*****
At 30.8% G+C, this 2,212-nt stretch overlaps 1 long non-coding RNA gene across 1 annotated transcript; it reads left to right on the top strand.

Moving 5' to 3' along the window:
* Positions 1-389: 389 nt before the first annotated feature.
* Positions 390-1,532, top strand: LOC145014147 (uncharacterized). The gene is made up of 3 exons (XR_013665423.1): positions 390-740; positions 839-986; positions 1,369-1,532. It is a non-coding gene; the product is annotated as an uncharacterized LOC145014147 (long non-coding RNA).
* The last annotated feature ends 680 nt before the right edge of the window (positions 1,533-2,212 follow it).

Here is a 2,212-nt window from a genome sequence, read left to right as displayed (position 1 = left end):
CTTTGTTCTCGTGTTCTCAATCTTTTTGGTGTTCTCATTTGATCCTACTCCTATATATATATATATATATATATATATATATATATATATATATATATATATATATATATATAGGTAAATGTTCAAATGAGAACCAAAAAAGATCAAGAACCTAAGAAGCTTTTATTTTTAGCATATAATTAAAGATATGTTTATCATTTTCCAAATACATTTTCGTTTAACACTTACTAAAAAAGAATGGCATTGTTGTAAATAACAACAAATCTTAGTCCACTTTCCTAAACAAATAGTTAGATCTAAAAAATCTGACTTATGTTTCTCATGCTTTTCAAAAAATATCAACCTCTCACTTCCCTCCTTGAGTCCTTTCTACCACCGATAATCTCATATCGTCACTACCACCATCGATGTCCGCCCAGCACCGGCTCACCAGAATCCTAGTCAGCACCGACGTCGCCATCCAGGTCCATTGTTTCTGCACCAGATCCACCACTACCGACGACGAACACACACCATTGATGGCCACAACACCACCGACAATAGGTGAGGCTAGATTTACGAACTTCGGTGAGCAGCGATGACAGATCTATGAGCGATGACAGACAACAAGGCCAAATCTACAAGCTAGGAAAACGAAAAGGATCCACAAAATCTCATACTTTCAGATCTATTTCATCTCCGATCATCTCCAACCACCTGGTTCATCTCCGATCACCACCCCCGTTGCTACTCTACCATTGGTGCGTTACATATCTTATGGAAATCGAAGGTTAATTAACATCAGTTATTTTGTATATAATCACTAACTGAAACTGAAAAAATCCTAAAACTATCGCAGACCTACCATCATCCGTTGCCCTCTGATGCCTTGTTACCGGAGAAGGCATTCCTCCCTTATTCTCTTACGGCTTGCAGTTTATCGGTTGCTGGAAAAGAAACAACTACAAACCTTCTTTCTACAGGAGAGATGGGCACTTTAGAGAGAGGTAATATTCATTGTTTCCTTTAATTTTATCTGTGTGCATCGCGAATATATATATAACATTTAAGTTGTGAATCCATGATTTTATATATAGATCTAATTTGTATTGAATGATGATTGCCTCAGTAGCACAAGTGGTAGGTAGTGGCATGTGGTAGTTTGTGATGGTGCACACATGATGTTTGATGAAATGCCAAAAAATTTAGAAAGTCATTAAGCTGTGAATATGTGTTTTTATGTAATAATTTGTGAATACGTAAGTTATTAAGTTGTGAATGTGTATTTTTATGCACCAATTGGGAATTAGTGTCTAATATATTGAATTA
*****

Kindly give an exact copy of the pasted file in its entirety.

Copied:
At 30.8% G+C, this 2,212-nt stretch overlaps 1 long non-coding RNA gene across 1 annotated transcript; it reads left to right on the top strand.

Moving 5' to 3' along the window:
* Positions 1-389: 389 nt before the first annotated feature.
* Positions 390-1,532, top strand: LOC145014147 (uncharacterized). The gene is made up of 3 exons (XR_013665423.1): positions 390-740; positions 839-986; positions 1,369-1,532. It is a non-coding gene; the product is annotated as an uncharacterized LOC145014147 (long non-coding RNA).
* The last annotated feature ends 680 nt before the right edge of the window (positions 1,533-2,212 follow it).

Here is a 2,212-nt window from a genome sequence, read left to right as displayed (position 1 = left end):
CTTTGTTCTCGTGTTCTCAATCTTTTTGGTGTTCTCATTTGATCCTACTCCTATATATATATATATATATATATATATATATATATATATATATATATATATATATATATATAGGTAAATGTTCAAATGAGAACCAAAAAAGATCAAGAACCTAAGAAGCTTTTATTTTTAGCATATAATTAAAGATATGTTTATCATTTTCCAAATACATTTTCGTTTAACACTTACTAAAAAAGAATGGCATTGTTGTAAATAACAACAAATCTTAGTCCACTTTCCTAAACAAATAGTTAGATCTAAAAAATCTGACTTATGTTTCTCATGCTTTTCAAAAAATATCAACCTCTCACTTCCCTCCTTGAGTCCTTTCTACCACCGATAATCTCATATCGTCACTACCACCATCGATGTCCGCCCAGCACCGGCTCACCAGAATCCTAGTCAGCACCGACGTCGCCATCCAGGTCCATTGTTTCTGCACCAGATCCACCACTACCGACGACGAACACACACCATTGATGGCCACAACACCACCGACAATAGGTGAGGCTAGATTTACGAACTTCGGTGAGCAGCGATGACAGATCTATGAGCGATGACAGACAACAAGGCCAAATCTACAAGCTAGGAAAACGAAAAGGATCCACAAAATCTCATACTTTCAGATCTATTTCATCTCCGATCATCTCCAACCACCTGGTTCATCTCCGATCACCACCCCCGTTGCTACTCTACCATTGGTGCGTTACATATCTTATGGAAATCGAAGGTTAATTAACATCAGTTATTTTGTATATAATCACTAACTGAAACTGAAAAAATCCTAAAACTATCGCAGACCTACCATCATCCGTTGCCCTCTGATGCCTTGTTACCGGAGAAGGCATTCCTCCCTTATTCTCTTACGGCTTGCAGTTTATCGGTTGCTGGAAAAGAAACAACTACAAACCTTCTTTCTACAGGAGAGATGGGCACTTTAGAGAGAGGTAATATTCATTGTTTCCTTTAATTTTATCTGTGTGCATCGCGAATATATATATAACATTTAAGTTGTGAATCCATGATTTTATATATAGATCTAATTTGTATTGAATGATGATTGCCTCAGTAGCACAAGTGGTAGGTAGTGGCATGTGGTAGTTTGTGATGGTGCACACATGATGTTTGATGAAATGCCAAAAAATTTAGAAAGTCATTAAGCTGTGAATATGTGTTTTTATGTAATAATTTGTGAATACGTAAGTTATTAAGTTGTGAATGTGTATTTTTATGCACCAATTGGGAATTAGTGTCTAATATATTGAATTA